UC Santa Cruz hydrogeologist Andrew Fisher is leading an expedition on the research vessel (R/V) Atlantis this summer to explore fluid flow and microbial habitats deep within the ocean crust. His team is returning to a set of six borehole observatories they installed in the seafloor off the coast of British Columbia during earlier expeditions in 1996, 2004, and 2010. Using the remotely operated vehicle (ROV) Jason, they will collect samples and data and conduct new experiments.
The public can follow the expedition online starting July 12 at the Atlantis Live web site, which features a live video feed, highlight videos, blog posts, and other information. In addition, the Seymour Marine Discovery Center will be hosting a talk with Fisher via a live connection to the R/V Atlantis on Sunday, July 21, at 1 p.m. as part of the center's Science Sunday lecture series.
Massive flows of warm water move in and out of the seafloor, exchanging heat and chemical compounds between the volcanic ocean crust and the overlying ocean. These flows influence seafloor processes, the evolution of the oceans and the crust, and the development and maintenance of a poorly understood microbial biosphere deep below the seafloor. Experiments conducted during the 2013 expedition will include tracer and flow tests, to determine rates and directions of fluid movement, and microbial colonization experiments to determine what kinds of life inhabit the volcanic ocean crust.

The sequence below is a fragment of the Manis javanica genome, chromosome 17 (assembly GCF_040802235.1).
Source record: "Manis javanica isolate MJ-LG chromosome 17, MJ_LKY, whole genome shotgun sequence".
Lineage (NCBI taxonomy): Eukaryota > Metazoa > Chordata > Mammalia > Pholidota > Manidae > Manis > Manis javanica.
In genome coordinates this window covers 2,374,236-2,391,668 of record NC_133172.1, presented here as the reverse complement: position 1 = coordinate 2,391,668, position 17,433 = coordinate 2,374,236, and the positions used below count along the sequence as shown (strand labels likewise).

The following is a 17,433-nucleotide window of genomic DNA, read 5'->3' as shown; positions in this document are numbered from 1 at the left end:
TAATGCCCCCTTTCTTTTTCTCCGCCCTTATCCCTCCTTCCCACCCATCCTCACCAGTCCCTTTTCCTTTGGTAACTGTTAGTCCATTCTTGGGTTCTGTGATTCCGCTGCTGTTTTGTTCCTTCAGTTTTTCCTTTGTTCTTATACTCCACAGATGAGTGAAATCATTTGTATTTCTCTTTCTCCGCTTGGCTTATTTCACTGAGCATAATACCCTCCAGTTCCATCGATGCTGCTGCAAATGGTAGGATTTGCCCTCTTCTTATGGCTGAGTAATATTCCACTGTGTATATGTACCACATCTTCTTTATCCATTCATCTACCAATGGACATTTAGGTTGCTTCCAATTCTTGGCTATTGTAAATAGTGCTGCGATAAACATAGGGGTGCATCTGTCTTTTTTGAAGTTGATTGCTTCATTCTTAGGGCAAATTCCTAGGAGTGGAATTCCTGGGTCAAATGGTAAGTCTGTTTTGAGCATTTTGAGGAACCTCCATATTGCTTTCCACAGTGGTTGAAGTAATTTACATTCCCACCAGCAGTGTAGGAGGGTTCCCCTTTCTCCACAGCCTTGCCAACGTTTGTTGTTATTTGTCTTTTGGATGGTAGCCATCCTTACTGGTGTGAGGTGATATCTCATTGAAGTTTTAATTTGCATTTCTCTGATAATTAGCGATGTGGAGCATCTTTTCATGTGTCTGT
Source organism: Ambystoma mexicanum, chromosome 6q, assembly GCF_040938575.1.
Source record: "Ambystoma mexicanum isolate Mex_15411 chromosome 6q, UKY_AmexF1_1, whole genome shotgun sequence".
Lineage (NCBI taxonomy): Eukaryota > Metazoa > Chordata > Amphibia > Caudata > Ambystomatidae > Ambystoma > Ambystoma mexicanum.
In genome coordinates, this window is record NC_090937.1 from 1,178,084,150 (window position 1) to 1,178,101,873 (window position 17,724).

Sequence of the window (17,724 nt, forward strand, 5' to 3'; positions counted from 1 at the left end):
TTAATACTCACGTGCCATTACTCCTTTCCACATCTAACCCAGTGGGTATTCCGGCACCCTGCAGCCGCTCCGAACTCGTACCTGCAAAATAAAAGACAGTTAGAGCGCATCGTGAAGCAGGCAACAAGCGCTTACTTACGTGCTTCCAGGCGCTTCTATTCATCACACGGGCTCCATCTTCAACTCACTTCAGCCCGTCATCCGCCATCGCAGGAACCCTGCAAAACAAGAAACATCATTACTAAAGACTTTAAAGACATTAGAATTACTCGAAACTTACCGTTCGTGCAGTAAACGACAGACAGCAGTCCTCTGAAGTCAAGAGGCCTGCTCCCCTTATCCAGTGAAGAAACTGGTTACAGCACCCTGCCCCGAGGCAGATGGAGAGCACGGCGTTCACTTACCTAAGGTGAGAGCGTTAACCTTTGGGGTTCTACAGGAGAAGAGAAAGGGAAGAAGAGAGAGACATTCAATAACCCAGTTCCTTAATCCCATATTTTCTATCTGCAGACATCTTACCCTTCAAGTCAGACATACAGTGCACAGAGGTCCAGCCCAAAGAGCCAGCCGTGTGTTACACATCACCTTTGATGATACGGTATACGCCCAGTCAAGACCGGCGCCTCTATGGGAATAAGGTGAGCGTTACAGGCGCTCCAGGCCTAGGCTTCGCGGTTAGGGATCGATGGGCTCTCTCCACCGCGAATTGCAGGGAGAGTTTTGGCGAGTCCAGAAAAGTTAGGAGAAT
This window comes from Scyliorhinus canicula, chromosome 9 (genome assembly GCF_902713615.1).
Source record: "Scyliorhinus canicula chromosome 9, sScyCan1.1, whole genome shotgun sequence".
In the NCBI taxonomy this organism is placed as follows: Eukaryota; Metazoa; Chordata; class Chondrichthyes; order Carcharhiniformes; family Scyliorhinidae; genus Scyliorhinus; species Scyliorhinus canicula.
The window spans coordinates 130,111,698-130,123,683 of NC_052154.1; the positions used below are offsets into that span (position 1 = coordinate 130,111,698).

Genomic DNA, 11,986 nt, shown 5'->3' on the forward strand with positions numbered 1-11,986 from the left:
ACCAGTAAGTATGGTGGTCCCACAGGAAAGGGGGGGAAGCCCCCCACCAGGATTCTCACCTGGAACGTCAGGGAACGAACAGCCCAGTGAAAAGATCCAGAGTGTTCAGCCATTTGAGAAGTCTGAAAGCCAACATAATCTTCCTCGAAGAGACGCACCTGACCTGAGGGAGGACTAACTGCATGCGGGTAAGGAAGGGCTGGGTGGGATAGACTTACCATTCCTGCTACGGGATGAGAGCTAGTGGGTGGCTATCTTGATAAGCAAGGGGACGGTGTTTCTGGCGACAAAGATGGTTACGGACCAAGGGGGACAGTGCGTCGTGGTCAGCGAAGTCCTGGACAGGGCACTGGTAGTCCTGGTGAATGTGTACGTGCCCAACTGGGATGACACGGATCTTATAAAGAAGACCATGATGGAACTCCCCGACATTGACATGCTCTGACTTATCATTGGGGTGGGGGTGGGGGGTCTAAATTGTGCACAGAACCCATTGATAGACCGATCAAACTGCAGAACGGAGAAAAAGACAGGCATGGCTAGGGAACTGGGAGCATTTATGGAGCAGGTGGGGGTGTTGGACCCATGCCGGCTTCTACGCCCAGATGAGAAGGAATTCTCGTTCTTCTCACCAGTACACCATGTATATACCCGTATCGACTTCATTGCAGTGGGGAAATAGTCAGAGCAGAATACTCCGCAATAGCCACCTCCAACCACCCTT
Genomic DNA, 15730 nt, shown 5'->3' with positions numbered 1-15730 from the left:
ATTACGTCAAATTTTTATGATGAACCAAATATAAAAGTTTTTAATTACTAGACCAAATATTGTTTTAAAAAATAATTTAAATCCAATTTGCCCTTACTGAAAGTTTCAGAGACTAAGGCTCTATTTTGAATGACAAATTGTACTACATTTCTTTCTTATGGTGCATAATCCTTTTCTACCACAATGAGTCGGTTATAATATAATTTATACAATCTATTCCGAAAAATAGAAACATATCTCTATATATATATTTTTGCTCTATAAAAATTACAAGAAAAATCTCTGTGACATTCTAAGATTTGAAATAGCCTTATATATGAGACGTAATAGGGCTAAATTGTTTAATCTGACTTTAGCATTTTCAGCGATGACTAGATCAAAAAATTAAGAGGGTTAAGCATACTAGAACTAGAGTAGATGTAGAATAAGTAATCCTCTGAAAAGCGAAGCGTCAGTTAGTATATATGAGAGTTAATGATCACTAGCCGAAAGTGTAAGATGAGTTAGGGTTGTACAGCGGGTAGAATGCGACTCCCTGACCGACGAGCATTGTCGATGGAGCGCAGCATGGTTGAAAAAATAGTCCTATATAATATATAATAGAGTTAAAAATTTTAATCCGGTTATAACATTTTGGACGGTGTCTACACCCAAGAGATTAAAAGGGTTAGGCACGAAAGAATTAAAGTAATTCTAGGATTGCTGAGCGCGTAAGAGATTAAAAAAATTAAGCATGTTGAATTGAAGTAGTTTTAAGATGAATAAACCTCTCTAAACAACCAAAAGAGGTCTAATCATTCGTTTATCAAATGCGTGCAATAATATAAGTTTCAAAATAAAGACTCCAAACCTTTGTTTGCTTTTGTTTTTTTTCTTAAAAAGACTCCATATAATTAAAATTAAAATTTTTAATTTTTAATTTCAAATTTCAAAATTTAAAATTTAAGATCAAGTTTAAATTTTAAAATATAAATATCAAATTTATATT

"Recent and ongoing surveys, experiments, and modeling studies are transforming our understanding of these complex hydrothermal systems and revealing flows that are more vigorous, dynamic, and extensive than previously thought," said Fisher, a professor of Earth and planetary sciences.
The UCSC team accompanying Fisher on the expedition includes Dustin Winslow, a graduate student in Earth and planetary sciences, postdoctoral researcher Rachel Lauer, and Jackie Lopez, who earned her B.S. in Earth and planetary sciences at UCSC in 2012 and is now a graduate student in the Education Department's masters degree/teaching credential program.
Fisher is the chief scientist for the expedition, with co-principal investigators from the University of Hawaii, University of Alaska, Fairbanks, UC Santa Barbara, and University of Miami. The borehole observatories are located on the seafloor about 100 miles west of Vancouver, B.C., at a depth of 1.5 miles. This is Fisher's ninth research expedition to this field site. A final expedition (with the submersible Alvin) is scheduled for the summer of 2014 to recover remaining instruments and additional data and samples.
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